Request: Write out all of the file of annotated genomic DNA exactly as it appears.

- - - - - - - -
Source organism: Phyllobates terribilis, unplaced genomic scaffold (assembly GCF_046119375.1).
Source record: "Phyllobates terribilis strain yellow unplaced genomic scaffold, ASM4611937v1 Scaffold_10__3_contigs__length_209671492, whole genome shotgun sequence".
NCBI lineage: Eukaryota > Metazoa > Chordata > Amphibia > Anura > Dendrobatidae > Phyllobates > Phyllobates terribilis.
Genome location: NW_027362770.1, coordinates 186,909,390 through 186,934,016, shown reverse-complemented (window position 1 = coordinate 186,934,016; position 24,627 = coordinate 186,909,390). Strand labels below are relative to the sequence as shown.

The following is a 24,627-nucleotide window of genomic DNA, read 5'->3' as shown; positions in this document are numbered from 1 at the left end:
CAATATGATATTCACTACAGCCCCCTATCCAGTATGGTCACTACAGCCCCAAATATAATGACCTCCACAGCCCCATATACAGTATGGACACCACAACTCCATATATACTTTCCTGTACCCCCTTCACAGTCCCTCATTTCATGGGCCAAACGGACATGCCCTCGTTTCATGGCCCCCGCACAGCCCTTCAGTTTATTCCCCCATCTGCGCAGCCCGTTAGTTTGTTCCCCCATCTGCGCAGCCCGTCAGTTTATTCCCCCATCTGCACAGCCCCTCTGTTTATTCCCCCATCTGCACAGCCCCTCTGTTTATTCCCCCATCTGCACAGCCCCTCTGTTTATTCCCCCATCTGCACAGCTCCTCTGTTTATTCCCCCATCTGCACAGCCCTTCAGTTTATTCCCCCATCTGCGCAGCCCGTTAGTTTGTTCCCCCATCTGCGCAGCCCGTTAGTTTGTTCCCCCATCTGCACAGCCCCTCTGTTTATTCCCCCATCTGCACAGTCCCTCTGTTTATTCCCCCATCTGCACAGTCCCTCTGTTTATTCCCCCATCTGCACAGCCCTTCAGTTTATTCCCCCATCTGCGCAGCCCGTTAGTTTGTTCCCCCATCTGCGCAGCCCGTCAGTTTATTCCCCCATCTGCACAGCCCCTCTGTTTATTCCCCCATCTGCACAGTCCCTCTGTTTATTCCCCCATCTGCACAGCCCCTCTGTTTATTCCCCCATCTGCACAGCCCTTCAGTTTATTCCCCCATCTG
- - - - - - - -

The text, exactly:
Source organism: Phyllobates terribilis, unplaced genomic scaffold (assembly GCF_046119375.1).
Source record: "Phyllobates terribilis strain yellow unplaced genomic scaffold, ASM4611937v1 Scaffold_10__3_contigs__length_209671492, whole genome shotgun sequence".
NCBI lineage: Eukaryota > Metazoa > Chordata > Amphibia > Anura > Dendrobatidae > Phyllobates > Phyllobates terribilis.
Genome location: NW_027362770.1, coordinates 186,909,390 through 186,934,016, shown reverse-complemented (window position 1 = coordinate 186,934,016; position 24,627 = coordinate 186,909,390). Strand labels below are relative to the sequence as shown.

The following is a 24,627-nucleotide window of genomic DNA, read 5'->3' as shown; positions in this document are numbered from 1 at the left end:
CAATATGATATTCACTACAGCCCCCTATCCAGTATGGTCACTACAGCCCCAAATATAATGACCTCCACAGCCCCATATACAGTATGGACACCACAACTCCATATATACTTTCCTGTACCCCCTTCACAGTCCCTCATTTCATGGGCCAAACGGACATGCCCTCGTTTCATGGCCCCCGCACAGCCCTTCAGTTTATTCCCCCATCTGCGCAGCCCGTTAGTTTGTTCCCCCATCTGCGCAGCCCGTCAGTTTATTCCCCCATCTGCACAGCCCCTCTGTTTATTCCCCCATCTGCACAGCCCCTCTGTTTATTCCCCCATCTGCACAGCCCCTCTGTTTATTCCCCCATCTGCACAGCTCCTCTGTTTATTCCCCCATCTGCACAGCCCTTCAGTTTATTCCCCCATCTGCGCAGCCCGTTAGTTTGTTCCCCCATCTGCGCAGCCCGTTAGTTTGTTCCCCCATCTGCACAGCCCCTCTGTTTATTCCCCCATCTGCACAGTCCCTCTGTTTATTCCCCCATCTGCACAGTCCCTCTGTTTATTCCCCCATCTGCACAGCCCTTCAGTTTATTCCCCCATCTGCGCAGCCCGTTAGTTTGTTCCCCCATCTGCGCAGCCCGTCAGTTTATTCCCCCATCTGCACAGCCCCTCTGTTTATTCCCCCATCTGCACAGTCCCTCTGTTTATTCCCCCATCTGCACAGCCCCTCTGTTTATTCCCCCATCTGCACAGCCCTTCAGTTTATTCCCCCATCTG